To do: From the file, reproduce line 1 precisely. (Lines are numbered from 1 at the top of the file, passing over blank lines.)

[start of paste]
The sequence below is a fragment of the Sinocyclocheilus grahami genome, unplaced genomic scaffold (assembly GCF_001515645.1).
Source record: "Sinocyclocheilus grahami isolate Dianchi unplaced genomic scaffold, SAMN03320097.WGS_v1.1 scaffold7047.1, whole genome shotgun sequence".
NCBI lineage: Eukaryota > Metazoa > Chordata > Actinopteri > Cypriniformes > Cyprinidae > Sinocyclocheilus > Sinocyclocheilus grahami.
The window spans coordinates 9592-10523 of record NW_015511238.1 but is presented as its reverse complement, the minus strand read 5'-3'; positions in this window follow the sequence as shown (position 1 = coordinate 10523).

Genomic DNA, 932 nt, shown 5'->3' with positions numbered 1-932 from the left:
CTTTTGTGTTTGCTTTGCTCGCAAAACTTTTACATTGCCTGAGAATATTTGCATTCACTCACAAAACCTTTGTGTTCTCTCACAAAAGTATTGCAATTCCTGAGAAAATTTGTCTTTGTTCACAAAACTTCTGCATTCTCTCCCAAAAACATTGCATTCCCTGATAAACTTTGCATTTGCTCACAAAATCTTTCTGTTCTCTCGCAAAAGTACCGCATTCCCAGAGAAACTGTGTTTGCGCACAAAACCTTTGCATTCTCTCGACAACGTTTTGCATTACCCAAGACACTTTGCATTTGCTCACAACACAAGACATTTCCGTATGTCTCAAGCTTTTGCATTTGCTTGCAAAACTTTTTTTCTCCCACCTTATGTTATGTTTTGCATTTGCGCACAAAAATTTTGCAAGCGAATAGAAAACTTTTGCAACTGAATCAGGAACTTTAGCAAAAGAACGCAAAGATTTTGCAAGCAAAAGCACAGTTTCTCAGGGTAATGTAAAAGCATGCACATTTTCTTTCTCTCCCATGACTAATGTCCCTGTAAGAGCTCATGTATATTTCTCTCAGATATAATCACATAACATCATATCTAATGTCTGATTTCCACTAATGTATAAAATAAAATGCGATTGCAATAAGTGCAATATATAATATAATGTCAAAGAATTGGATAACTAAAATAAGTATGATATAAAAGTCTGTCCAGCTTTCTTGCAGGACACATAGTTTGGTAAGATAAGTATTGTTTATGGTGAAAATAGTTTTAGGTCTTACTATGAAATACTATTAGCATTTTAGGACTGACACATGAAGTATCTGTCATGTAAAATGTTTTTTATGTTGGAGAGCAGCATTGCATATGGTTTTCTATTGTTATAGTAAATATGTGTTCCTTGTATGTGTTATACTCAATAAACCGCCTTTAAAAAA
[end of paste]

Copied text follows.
The sequence below is a fragment of the Sinocyclocheilus grahami genome, unplaced genomic scaffold (assembly GCF_001515645.1).